There was a fantastic editorial recently on the pages of “The Brown Daily Herald,” the newspaper of Brown University. The piece, entitled “The Internet democratizes college admissions” was written by Clare Steinman, a Brown University student in the Class of 2019, and it’s one we fully stand behind. In her editorial, Steinman writes of how the highly selective college admissions process is very “transactional” in nature. As Steinman writes, students basically enter all their data into one part of the Common Application and then they try to express themselves in the rest, to stand out as people. It’s certainly not inaccurate.
Steinman also writes of how the highly selective college admissions process is a largely undemocratic process. She’s right. Not all college counseling offices at high schools around the world are created equal, as she well articulates. Some students get good advice, some not so good advice. We’d add that legacies are also favored in the admissions process as are recruited athletes and the children of major donors. But Steinman’s piece doesn’t read as a woe is the college admissions process. Rather, it’s an uplifting piece because she expresses how in spite of the flaws and the inherent inequality of the admissions process, the Internet is making it more democratic.
As Steinman writes, “The Internet is not to blame for making a bad problem worse; rather, it is opening up a system that has been gated for too long. In much the same way that social media has brought people in opposite corners of the world closer together, the Internet can transport college information from an inaccessible trove to just a click away. This is not just idealism or speculation: Over 30 percent of applicants using the Common App in 2015-2016 were first-generation college students. This is significant. There are many more steps colleges and high schools can take to further the good that the Internet can do to remove barriers and diversify admission pools, from providing more ways to demonstrate interest to collecting useful information on how to navigate the admission process. The Internet can and should be a facilitator, not an obstructor, of the much-needed paradigm shifts in the world of college admission.”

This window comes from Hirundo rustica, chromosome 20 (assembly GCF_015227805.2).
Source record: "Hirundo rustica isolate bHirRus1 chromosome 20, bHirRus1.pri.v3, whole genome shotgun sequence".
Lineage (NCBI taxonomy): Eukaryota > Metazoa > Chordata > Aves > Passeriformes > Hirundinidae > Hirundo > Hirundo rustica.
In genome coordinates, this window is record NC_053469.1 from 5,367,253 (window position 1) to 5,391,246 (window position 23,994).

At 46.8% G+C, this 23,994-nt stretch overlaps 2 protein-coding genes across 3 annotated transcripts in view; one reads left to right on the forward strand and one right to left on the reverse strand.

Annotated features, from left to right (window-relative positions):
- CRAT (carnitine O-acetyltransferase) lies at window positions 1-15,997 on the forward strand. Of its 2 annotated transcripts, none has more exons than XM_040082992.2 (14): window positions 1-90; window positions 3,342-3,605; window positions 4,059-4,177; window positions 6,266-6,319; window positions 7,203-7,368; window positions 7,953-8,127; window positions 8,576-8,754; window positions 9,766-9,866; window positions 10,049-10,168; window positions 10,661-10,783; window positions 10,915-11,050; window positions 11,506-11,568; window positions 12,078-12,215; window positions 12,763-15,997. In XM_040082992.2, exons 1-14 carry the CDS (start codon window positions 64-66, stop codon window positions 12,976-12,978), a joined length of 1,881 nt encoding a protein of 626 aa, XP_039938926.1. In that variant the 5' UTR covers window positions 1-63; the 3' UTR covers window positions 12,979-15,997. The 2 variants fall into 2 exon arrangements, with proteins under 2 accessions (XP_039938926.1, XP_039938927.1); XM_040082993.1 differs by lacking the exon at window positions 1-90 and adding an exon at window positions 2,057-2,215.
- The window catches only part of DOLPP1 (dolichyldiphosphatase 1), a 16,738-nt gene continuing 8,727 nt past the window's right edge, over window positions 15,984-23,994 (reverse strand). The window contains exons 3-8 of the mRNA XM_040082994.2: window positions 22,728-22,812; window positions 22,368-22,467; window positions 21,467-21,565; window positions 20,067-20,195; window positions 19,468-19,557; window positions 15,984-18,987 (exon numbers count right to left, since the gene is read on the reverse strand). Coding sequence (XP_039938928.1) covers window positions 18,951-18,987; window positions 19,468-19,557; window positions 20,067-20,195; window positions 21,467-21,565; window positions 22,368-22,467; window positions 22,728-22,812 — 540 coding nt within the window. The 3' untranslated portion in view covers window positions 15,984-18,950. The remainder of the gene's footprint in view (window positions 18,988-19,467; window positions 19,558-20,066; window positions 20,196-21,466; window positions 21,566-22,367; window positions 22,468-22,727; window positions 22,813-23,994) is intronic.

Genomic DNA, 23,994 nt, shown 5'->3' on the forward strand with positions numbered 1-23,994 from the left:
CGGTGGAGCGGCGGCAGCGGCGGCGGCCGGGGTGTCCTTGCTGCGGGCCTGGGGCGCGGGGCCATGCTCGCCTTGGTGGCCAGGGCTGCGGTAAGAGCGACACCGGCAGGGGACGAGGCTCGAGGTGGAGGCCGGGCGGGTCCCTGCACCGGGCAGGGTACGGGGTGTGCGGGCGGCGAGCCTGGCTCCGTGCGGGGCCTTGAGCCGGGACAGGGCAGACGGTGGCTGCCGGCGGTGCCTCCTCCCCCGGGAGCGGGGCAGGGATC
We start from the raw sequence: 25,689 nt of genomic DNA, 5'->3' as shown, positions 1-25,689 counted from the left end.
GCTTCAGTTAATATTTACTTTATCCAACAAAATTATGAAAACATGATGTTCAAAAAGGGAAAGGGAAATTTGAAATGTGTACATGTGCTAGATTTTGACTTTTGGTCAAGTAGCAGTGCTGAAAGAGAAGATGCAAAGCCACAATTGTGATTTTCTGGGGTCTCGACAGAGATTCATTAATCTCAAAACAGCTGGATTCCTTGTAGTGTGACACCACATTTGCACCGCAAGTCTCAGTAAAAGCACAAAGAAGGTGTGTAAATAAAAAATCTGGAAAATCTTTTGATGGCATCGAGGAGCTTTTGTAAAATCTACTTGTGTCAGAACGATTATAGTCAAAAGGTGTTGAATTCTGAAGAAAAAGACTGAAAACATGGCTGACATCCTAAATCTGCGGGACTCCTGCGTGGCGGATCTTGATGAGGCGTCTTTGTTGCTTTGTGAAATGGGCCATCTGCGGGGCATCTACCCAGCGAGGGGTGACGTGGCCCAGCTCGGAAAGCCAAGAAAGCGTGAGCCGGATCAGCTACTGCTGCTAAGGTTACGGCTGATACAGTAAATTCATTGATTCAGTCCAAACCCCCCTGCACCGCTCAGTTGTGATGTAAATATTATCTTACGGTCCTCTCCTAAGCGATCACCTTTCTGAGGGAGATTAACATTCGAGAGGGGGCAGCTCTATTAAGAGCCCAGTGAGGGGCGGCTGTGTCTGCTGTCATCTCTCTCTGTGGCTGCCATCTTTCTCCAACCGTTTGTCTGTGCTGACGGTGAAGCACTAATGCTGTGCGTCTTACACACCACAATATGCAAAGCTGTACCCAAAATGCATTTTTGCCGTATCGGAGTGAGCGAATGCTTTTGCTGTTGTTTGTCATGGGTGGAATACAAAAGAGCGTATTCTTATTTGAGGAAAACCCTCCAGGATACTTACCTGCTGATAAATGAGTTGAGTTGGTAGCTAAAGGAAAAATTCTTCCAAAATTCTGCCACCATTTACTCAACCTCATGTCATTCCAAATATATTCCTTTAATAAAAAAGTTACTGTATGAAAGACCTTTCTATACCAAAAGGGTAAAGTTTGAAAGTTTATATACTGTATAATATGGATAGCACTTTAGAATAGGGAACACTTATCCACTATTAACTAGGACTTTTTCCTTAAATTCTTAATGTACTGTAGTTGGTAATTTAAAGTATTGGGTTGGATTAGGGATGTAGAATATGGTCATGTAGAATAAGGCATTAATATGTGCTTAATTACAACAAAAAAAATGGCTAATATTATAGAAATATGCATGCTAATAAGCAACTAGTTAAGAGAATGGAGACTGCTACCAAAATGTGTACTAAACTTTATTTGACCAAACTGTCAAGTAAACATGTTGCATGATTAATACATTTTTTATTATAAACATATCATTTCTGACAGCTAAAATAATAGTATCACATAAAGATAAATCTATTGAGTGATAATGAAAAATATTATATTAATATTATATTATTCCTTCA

Amen to that. The objective of our blog, which has existed for many years and is the most widely read college admissions blog on the Internet, is to demystify the highly selective college admissions process for parents and students alike. It’s to correct misconceptions out there in the media about the process. It’s to correct misconceptions out there in high school counseling offices. It’s to create a fairer and more balanced system, a better system.
And, yes, we hear you critics out there saying under your breath: “But with what you charge your clients to earn admission to the colleges of their dreams, how are you creating a fairer and more balanced system?” Here’s our response: We’re a business. We charge the fees we command. And yet we offer information each and every day to readers, whether they’re clients or not, on our college admissions blog to create a fairer and more balanced system. To our critics, do you offer information on the highly selective college admissions process to tens of thousands of folks around the world each and every day? Do you help some of America’s veterans earn admission to their dream schools each and every year on a pro bono basis? We can’t make the world perfectly fair and equal but we do what we can.
As the Wellesley alumna, Secretary Hillary Clinton, told America this morning, quoting a famous Methodist saying: “Do all the good you can, for all the people you can, in all the ways you can, as long as you can.”